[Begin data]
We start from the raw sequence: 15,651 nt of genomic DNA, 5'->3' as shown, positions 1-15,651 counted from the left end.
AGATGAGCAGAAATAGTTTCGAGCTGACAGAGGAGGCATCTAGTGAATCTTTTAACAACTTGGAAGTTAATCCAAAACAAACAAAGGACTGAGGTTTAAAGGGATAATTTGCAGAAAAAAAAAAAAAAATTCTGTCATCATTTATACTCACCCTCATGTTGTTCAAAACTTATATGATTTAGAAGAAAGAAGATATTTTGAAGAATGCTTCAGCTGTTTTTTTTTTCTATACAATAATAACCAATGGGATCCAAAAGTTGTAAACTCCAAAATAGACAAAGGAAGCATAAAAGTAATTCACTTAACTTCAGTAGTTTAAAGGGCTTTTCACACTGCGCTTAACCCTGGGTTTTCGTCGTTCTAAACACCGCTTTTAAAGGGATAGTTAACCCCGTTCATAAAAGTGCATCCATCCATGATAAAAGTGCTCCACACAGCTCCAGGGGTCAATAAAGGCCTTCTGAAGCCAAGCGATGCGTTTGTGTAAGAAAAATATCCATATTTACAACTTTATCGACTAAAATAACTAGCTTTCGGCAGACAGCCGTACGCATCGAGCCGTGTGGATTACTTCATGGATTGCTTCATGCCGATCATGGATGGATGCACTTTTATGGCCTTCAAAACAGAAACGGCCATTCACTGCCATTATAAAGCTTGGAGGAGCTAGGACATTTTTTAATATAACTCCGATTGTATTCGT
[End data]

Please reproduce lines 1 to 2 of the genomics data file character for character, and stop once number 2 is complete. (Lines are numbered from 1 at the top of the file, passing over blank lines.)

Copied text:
We start from the raw sequence: 15,651 nt of genomic DNA, 5'->3' as shown, positions 1-15,651 counted from the left end.
AGATGAGCAGAAATAGTTTCGAGCTGACAGAGGAGGCATCTAGTGAATCTTTTAACAACTTGGAAGTTAATCCAAAACAAACAAAGGACTGAGGTTTAAAGGGATAATTTGCAGAAAAAAAAAAAAAAATTCTGTCATCATTTATACTCACCCTCATGTTGTTCAAAACTTATATGATTTAGAAGAAAGAAGATATTTTGAAGAATGCTTCAGCTGTTTTTTTTTTCTATACAATAATAACCAATGGGATCCAAAAGTTGTAAACTCCAAAATAGACAAAGGAAGCATAAAAGTAATTCACTTAACTTCAGTAGTTTAAAGGGCTTTTCACACTGCGCTTAACCCTGGGTTTTCGTCGTTCTAAACACCGCTTTTAAAGGGATAGTTAACCCCGTTCATAAAAGTGCATCCATCCATGATAAAAGTGCTCCACACAGCTCCAGGGGTCAATAAAGGCCTTCTGAAGCCAAGCGATGCGTTTGTGTAAGAAAAATATCCATATTTACAACTTTATCGACTAAAATAACTAGCTTTCGGCAGACAGCCGTACGCATCGAGCCGTGTGGATTACTTCATGGATTGCTTCATGCCGATCATGGATGGATGCACTTTTATGGCCTTCAAAACAGAAACGGCCATTCACTGCCATTATAAAGCTTGGAGGAGCTAGGACATTTTTTAATATAACTCCGATTGTATTCGT